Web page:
Oh, Vienna! | 

Austrian capital is stunning and may even outshine the likes of London and Paris

For stunning architecture, lively culture and a true sense of history, the Austrian capital has to be seen to be believed, writes Mohammad Reza Amirinia

The stunning cityscape

Window shopping on Kärntner Strasse

The city’s famous ferris wheel

Upper Belvedere ceremonial palace

Mohammad Reza AmiriniaSunday World

Vienna is one of those must-see places. It may even outshine the likes of Paris and London, as it is more charming and elegant in so many ways.

I arrived in the majestic capital city of Austria — situated on the bank of the Danube river — and I could sense that difference in the first few days of my stay. The longer I strolled through Vienna, which is a lively living museum, the more glimpses I had of the hidden secrets of this fascinating city, where modernity is blended with baroque and medieval architecture.

Vienna is a rich city with large tree-lined boulevards, splendidly ornamental streets and a collection of royal palaces.

I stayed two nights at the luxury Hotel Grand Ferdinand at Schubertring, which is located on Ringstrasse — a grand boulevard that circles the historic Innere Stadt. This road follows the route of the old medieval city fortifications. The city walls themselves were demolished in the 19th century to make space for new opulent architectural buildings.

I began my journey along Ringstrasse towards the Wiener Staatsoper at Karlsplatz. The opera house, built in the Neo-Renaissance style, is the home of the Vienna Philharmonic Orchestra and hosts opera and ballet performances. I strolled around the famous pedestrian Kärntner Strasse, Vienna’s oldest shopping street that leads me to Stephansplatz.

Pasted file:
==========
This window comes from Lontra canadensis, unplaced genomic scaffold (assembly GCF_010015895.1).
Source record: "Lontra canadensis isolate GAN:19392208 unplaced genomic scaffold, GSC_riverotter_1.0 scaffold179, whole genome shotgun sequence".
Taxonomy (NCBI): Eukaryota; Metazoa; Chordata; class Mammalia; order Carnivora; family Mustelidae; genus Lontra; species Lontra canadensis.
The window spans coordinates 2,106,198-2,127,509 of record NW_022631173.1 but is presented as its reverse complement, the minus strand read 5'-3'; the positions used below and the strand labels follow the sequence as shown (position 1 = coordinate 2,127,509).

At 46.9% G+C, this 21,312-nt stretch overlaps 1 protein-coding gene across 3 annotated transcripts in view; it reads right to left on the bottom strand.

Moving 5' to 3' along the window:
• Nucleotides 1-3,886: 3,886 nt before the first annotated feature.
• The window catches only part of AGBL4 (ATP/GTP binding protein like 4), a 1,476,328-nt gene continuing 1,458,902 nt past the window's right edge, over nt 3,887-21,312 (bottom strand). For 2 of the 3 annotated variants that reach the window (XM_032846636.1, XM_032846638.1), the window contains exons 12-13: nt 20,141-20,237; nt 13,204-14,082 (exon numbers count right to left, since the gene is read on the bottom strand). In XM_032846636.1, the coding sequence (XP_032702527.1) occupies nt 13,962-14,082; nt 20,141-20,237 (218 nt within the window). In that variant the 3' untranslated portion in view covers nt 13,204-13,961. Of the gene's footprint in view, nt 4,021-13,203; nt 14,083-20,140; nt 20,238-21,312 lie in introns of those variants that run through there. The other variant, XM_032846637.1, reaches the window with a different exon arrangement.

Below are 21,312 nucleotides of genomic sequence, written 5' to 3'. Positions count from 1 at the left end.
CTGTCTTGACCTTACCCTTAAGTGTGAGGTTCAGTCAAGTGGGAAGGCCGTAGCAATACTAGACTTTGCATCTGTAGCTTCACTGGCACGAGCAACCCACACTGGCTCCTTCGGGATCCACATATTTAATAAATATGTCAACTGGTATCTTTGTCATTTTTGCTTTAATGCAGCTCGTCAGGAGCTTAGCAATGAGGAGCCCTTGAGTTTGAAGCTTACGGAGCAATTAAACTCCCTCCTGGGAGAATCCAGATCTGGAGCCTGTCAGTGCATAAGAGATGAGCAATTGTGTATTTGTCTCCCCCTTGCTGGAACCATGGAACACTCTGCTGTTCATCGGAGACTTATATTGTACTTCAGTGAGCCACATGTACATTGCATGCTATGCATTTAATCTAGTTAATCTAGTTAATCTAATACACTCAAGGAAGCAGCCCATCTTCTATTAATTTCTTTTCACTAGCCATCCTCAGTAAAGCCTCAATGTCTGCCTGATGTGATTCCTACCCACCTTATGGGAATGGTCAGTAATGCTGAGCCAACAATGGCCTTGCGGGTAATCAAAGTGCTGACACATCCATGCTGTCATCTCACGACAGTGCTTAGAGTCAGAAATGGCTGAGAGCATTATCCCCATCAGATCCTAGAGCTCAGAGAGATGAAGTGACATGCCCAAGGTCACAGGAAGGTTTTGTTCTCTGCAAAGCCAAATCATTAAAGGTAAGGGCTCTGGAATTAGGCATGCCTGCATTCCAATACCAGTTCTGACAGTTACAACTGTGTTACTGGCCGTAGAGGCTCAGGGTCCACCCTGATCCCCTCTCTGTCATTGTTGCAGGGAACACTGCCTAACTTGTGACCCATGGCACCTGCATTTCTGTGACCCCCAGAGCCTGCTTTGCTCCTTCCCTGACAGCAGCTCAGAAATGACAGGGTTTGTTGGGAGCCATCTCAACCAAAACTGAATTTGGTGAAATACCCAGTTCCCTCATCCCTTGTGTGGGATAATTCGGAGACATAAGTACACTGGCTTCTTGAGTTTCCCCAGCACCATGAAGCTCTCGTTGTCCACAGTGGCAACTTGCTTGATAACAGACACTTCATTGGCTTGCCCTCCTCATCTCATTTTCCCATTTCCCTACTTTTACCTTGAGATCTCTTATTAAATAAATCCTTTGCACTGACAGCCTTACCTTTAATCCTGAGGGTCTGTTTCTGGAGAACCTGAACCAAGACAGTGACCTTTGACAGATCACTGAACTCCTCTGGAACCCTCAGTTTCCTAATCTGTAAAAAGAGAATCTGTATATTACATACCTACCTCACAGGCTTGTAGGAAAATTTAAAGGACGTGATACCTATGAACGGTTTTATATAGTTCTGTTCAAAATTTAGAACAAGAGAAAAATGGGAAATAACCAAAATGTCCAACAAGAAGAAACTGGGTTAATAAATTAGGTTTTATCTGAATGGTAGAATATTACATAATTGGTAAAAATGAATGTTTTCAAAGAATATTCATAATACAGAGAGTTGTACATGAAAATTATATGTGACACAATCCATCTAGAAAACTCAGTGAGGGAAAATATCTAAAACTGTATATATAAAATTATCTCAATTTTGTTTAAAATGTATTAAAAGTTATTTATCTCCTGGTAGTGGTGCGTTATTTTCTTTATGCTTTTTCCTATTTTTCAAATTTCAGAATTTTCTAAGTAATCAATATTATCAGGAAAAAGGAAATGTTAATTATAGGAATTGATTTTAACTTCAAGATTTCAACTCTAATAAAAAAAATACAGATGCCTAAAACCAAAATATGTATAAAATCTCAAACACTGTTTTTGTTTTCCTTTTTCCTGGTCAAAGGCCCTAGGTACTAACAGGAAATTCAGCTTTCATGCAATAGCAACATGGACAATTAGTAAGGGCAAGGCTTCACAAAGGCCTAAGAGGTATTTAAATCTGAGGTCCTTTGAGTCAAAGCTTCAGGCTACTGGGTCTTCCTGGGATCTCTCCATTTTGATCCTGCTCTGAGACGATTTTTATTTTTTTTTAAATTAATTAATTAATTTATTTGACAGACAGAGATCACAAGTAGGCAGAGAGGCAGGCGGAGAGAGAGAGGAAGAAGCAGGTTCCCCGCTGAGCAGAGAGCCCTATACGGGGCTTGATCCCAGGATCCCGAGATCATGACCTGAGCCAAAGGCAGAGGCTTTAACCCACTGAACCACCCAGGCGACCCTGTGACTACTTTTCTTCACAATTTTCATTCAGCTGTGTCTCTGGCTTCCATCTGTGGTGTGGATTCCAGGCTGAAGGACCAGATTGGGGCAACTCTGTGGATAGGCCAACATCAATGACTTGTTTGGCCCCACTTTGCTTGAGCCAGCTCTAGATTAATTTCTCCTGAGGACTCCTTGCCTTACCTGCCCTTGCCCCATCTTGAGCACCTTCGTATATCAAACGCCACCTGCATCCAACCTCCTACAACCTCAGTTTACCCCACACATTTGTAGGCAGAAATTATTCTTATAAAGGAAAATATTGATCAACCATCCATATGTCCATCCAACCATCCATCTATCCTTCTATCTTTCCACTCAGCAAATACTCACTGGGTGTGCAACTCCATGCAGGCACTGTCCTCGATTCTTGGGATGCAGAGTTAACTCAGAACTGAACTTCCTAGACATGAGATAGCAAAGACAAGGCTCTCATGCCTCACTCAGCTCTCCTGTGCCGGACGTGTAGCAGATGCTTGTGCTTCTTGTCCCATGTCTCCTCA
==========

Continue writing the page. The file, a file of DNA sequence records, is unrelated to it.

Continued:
This square is the heart of the city, where you will find the 12th century St Stephen’s Cathedral. This catholic cathedral is one of the most important buildings in the city and boasts one of the tallest churches in the world with its four towers.

Window shopping on Kärntner Strasse

The south tower of the church stands at 137m in height, dominating the city skyline. Visitors can climb the 343 narrow spherical stairs to reach a platform from which you get a panoramic view of Vienna. The interior of the cathedral is also breathtaking, with its collection of art, from beautiful paintings to Gothic sculptures.

Stephansplatz is the busiest point in the city, filled with enthusiastic crowds day and night. The square is the springboard for shopping, sightseeing and travelling in all directions via underground trains. A short walk takes me to the Hofburg Quarter and, after a stroll through Kohlmarkt, I arrive at Michaelerplatz.

This is the gateway to the majestic Hofburg, the lavish complex that was formerly the Imperial Palace. The curved façade of St Michael’s Wing with its three green domes, and the Gothic architecture is wonderful to see.

It is now the office of the Austrian president as well as museums, galleries, the Austrian National Library and state apartments. It also includes the treasury and the world-famous Spanish Riding School. Walking through the historical compound, arched corridors, ornamental courtyards and beautiful gardens, I was taken back through the history of this city and the events that moulded its story through the centuries.

I managed to visit the Sisi museum, the Imperial Treasury museum and the Albertina museum during my stay but there was so much left to explore. I stayed two more nights at the stylish Ruby Marie Hotel at Mariahilfer Strasse near Westbahnhof, one of the busiest stations and major cross-sections in the city of Vienna.

The 1.8km car-free Mariahilfer is the largest shopping street in Vienna with hundreds of branded stores and boutiques, trendy cafes and relaxing restaurants.

The city’s famous ferris wheel

You can find everything in this street and enjoy relaxed window shopping. Mariahilfer runs from the Westbahnhof to the Museum Quarter at the edge of the inner city. Mariahilfer also has a historic discovery — an eleven metre piece of a Roman Road.